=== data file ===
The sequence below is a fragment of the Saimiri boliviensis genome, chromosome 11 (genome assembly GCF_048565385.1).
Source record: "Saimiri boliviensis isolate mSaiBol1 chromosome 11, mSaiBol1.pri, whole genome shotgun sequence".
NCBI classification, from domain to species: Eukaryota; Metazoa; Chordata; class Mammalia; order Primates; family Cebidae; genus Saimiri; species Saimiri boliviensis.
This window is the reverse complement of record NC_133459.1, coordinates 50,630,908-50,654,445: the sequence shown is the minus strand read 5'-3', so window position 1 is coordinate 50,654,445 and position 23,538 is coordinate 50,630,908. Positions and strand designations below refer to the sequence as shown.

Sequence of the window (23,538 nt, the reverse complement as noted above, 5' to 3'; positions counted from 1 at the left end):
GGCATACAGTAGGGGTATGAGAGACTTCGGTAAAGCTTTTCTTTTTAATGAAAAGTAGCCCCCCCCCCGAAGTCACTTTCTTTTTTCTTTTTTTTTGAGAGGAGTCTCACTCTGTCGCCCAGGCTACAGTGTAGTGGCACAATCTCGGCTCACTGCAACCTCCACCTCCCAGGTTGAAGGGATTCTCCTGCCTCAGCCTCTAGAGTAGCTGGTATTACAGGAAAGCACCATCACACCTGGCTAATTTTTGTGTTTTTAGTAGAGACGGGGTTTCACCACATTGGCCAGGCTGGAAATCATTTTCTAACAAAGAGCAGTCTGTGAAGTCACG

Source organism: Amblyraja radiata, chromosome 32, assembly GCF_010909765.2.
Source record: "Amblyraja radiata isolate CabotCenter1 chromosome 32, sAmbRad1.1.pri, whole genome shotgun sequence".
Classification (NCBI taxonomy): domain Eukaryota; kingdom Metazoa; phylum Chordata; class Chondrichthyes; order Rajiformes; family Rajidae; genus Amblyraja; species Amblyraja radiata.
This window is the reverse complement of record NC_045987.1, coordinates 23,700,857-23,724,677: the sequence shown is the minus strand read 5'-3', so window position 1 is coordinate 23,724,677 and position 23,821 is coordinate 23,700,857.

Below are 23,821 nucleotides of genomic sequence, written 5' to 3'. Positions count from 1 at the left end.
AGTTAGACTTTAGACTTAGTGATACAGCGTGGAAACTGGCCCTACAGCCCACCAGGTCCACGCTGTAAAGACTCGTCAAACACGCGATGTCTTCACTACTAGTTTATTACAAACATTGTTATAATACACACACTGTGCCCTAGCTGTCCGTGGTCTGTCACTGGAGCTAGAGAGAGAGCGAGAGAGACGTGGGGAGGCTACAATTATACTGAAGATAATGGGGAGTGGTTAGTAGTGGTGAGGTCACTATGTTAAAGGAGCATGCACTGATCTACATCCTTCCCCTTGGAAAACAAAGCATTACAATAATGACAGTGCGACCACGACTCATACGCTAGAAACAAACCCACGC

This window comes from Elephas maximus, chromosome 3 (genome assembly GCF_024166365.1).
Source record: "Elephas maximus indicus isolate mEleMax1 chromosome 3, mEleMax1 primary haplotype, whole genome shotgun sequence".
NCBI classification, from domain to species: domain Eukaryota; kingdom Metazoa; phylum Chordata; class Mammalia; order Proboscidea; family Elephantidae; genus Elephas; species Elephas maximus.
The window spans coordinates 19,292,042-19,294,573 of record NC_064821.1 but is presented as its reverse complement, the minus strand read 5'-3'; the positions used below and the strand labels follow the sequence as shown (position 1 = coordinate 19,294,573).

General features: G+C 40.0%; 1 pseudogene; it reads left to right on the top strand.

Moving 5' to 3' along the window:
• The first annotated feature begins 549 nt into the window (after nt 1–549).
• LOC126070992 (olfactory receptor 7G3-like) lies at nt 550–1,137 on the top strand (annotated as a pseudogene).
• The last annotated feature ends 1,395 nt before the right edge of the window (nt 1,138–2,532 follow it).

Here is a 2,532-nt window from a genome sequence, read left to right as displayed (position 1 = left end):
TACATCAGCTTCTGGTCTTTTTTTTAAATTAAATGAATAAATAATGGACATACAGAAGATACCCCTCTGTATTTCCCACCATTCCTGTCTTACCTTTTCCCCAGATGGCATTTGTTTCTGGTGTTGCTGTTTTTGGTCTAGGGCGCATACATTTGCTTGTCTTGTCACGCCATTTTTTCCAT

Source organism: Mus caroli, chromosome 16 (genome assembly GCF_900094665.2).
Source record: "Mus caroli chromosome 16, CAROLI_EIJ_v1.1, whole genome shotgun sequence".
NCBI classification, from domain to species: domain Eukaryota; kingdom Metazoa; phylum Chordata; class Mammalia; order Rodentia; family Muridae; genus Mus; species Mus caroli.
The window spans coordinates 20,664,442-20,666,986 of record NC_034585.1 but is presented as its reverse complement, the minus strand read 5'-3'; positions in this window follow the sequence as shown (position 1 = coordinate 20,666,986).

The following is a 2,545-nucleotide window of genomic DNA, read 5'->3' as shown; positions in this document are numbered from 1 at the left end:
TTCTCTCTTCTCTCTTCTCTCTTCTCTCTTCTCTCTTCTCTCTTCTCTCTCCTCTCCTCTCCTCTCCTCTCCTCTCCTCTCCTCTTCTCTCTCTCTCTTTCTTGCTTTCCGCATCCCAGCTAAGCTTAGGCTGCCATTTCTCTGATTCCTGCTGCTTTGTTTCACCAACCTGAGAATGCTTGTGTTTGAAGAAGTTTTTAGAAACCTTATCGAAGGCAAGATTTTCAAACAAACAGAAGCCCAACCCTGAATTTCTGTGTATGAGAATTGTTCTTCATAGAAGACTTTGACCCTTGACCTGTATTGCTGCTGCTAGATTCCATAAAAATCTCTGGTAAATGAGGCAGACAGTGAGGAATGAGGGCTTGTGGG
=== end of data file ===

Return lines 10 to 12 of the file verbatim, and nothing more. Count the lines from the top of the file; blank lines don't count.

This window is the reverse complement of record NC_045987.1, coordinates 23,700,857-23,724,677: the sequence shown is the minus strand read 5'-3', so window position 1 is coordinate 23,724,677 and position 23,821 is coordinate 23,700,857.

Below are 23,821 nucleotides of genomic sequence, written 5' to 3'. Positions count from 1 at the left end.
AGTTAGACTTTAGACTTAGTGATACAGCGTGGAAACTGGCCCTACAGCCCACCAGGTCCACGCTGTAAAGACTCGTCAAACACGCGATGTCTTCACTACTAGTTTATTACAAACATTGTTATAATACACACACTGTGCCCTAGCTGTCCGTGGTCTGTCACTGGAGCTAGAGAGAGAGCGAGAGAGACGTGGGGAGGCTACAATTATACTGAAGATAATGGGGAGTGGTTAGTAGTGGTGAGGTCACTATGTTAAAGGAGCATGCACTGATCTACATCCTTCCCCTTGGAAAACAAAGCATTACAATAATGACAGTGCGACCACGACTCATACGCTAGAAACAAACCCACGC